World Cup Women’s Skeleton: medals ceremony

Bet you didn’t think I could get this many blog posts about a single race, did you? I wasn’t expecting this one either, but you can thank some schoolchildren.

On the official, published schedule, there is supposed to be a single medals ceremony for each day of competition, held 15 minutes after the conclusion of the last race. However, on the day I attended, there were three different groups of schoolchildren visiting. Their buses brought them to the Olympic Sports Complex at around lunchtime (because Lake Placid is a really long way from anywhere), and they would have to leave after the first run of women’s bobsled. The race organizers got a few of the USABS athletes (three women and one man) to do an autograph signing for the kids, and they moved up the medals ceremony for the morning’s race — women’s skeleton, as chronicled in the three previous posts — so that the children would also get to see the presentation.

Throughout the whole competition I was blown away by how close the spectators were able to get to the athletes. Yes, a bobsled track isn’t that wide, but I was honestly expecting the whole trackside to be cordoned off for VIPs and sponsors. I certainly was not expecting to be having breakfast with the Austrian bobsled team — and I definitely wasn’t expecting to be nearly tripping over a Russian slider’s backpack as athletes and spectators mingled with schoolkids eating lunch in the runup to the medal presentation. You’ll see what that was like in these photos. (I should point out that there was a “VIP lounge” that I did not know about, and to which I was denied access when I walked up to the doorway in search of a toilet.)

Athletes and spectators mingling

Athletes and spectators mingling


Elena Nikitina and other members of Team Russia

Elena Nikitina and other members of Team Russia


Schoolchildren eating lunch at a picnic table

Schoolchildren from one of the three groups are finishing up their lunch


Team GB athletes chatting

Team GB athletes chatting


Schoolchildren in line for the signing

Schoolchildren in line for the autograph signing


Signing table

Signing table


Elena Nikitina again

Elena Nikitina again


German team athletes and coaches

German team athletes and coaches relax and wait for the medal presentation (although none of their athletes were on the podium).


Elena Nikitina

I think I have more photos of Elena Nikitina than of any other athlete at the entire event. (I haven’t used them all.) That may be because she’s so darn cute, but she was also literally standing right next to me while I was taking most of the photos on this page. At the time I didn’t recognize her as anything other than a Russian female athlete.


Flags prepared for raising at the medal ceremony

Flags prepared for hoisting at the medals ceremony


Videographer recording the medal ceremony

Videographer recording the medals ceremony

This is where things get a little weird. If you’ve watched any kind of international sport at all, you’ve undoubtedly seen a medals ceremony before: the top three athletes get the bronze, silver, and gold medals. This one was different, because they gave medals to the top six athletes, although there wasn’t anything I could see that distinguished the medals given to the fourth, fifth, and sixth-place women. I couldn’t tell what material they were made of, either. But they were all introduced and got up on the special wide podium, in the following order:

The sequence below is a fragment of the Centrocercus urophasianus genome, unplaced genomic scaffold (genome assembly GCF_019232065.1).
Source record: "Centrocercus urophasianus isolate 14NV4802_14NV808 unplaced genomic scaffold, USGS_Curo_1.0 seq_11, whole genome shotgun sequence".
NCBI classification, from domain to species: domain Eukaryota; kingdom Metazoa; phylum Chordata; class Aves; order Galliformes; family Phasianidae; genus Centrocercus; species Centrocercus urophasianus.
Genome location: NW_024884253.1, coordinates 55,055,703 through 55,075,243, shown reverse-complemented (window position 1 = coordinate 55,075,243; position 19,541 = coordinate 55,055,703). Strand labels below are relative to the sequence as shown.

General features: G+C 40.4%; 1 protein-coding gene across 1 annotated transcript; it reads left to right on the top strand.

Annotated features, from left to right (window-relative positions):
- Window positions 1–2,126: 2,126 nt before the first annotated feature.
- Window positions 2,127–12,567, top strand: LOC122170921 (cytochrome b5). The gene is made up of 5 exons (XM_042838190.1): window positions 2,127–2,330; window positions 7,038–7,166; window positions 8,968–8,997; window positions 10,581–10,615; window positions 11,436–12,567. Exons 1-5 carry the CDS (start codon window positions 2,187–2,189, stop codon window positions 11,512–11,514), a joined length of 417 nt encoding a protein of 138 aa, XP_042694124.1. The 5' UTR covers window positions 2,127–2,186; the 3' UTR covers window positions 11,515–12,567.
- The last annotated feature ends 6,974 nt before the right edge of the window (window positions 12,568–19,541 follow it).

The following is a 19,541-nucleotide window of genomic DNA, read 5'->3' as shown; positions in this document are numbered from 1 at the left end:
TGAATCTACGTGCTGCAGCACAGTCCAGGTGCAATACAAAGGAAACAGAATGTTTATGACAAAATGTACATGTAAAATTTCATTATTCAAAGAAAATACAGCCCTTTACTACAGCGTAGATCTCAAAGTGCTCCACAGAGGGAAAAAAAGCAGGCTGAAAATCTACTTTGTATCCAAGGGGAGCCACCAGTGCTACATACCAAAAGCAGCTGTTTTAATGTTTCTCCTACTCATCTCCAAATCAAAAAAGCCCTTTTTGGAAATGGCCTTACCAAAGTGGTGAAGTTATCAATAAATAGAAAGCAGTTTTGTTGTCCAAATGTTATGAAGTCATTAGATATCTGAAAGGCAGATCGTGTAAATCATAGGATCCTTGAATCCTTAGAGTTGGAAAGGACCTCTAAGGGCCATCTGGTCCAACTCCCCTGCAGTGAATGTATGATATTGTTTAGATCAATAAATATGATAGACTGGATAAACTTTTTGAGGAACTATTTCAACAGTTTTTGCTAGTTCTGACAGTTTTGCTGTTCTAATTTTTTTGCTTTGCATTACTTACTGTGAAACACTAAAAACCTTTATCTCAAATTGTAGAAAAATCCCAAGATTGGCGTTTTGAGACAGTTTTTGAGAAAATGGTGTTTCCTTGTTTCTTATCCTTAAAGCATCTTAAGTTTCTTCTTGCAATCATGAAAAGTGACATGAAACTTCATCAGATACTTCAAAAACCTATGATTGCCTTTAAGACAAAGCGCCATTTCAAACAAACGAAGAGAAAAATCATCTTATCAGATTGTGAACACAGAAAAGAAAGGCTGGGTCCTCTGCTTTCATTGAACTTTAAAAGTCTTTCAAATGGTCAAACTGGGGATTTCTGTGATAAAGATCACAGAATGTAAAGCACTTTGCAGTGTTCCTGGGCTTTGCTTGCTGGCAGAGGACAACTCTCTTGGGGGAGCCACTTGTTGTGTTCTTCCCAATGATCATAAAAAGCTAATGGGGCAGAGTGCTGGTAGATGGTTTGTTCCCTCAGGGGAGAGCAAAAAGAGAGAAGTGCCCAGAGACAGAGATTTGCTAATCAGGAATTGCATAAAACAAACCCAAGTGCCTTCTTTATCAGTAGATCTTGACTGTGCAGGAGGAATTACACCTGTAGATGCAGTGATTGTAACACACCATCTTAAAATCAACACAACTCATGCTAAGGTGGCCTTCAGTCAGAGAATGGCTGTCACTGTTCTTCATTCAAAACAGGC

6th
Jane Channell (CAN)
5th
Laura Deas (GBR)
4th
Elena Nikitina (RUS)
3rd
Lizzy Yarnold (GBR)
2nd
Elisabeth Vathje (CAN)
1st
Janine Flock (AUT)

Presentation of the gold medal to Janine Flock

Presentation of the gold medal to Janine Flock


Presentation of the gift bag to Janine Flock

Presentation of the gift bag to Janine Flock. Each venue gives a gift to the winner in each race; in Lake Placid, they canvassed local retailers to find appropriately themed “Adirondack” items.


Raising the flags

Raising the flags


Confusing flagpoles

The flags are a bit confusing here because, in addition to the national flags of the top three finishers (the United Kingdom, Canada, and Austria), you can also see a separate display of the national flags of all the competitors.


Expanded podium

The athletes on the podium crowded together for the traditional group photo.


Janine Flock poses for pictures with schoolgirls

After the medals ceremony, winner Janine Flock poses for pictures with some of the schoolgirls who came to see the race. (They’d better hurry up and start walking up to the track, because the women’s bobsled race is about to start!)


Team GB folks still chatting

Team GB folks still chatting

I’ll be back soon (hopefully) with photos from the women’s and two-man bobsled races.

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One Response to World Cup Women’s Skeleton: medals ceremony

  1. UPDATE: Two weeks later, Elena Nikitina was sanctioned by the International Olympic Committee for alleged doping violations at the 2014 Winter Olympics in Sochi, Russia, and “provisionally suspended” by the IBSF.

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